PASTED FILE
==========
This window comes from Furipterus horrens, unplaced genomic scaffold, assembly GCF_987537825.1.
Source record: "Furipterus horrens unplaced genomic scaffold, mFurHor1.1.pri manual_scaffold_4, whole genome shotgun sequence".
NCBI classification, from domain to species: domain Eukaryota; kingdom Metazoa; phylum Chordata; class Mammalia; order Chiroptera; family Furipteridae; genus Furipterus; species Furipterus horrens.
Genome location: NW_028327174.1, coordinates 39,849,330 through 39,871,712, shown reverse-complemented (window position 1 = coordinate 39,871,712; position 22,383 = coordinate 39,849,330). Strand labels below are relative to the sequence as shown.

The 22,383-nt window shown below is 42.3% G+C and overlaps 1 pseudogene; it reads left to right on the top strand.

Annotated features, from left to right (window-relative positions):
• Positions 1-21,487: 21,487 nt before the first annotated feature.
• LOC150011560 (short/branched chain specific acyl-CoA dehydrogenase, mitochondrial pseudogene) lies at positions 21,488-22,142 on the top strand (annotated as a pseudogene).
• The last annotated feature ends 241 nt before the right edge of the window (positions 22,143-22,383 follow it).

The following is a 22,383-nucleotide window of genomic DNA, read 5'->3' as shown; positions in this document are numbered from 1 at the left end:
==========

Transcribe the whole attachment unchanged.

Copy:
This window comes from Furipterus horrens, unplaced genomic scaffold, assembly GCF_987537825.1.
Source record: "Furipterus horrens unplaced genomic scaffold, mFurHor1.1.pri manual_scaffold_4, whole genome shotgun sequence".
NCBI classification, from domain to species: domain Eukaryota; kingdom Metazoa; phylum Chordata; class Mammalia; order Chiroptera; family Furipteridae; genus Furipterus; species Furipterus horrens.
Genome location: NW_028327174.1, coordinates 39,849,330 through 39,871,712, shown reverse-complemented (window position 1 = coordinate 39,871,712; position 22,383 = coordinate 39,849,330). Strand labels below are relative to the sequence as shown.

The 22,383-nt window shown below is 42.3% G+C and overlaps 1 pseudogene; it reads left to right on the top strand.

Annotated features, from left to right (window-relative positions):
• Positions 1-21,487: 21,487 nt before the first annotated feature.
• LOC150011560 (short/branched chain specific acyl-CoA dehydrogenase, mitochondrial pseudogene) lies at positions 21,488-22,142 on the top strand (annotated as a pseudogene).
• The last annotated feature ends 241 nt before the right edge of the window (positions 22,143-22,383 follow it).

The following is a 22,383-nucleotide window of genomic DNA, read 5'->3' as shown; positions in this document are numbered from 1 at the left end: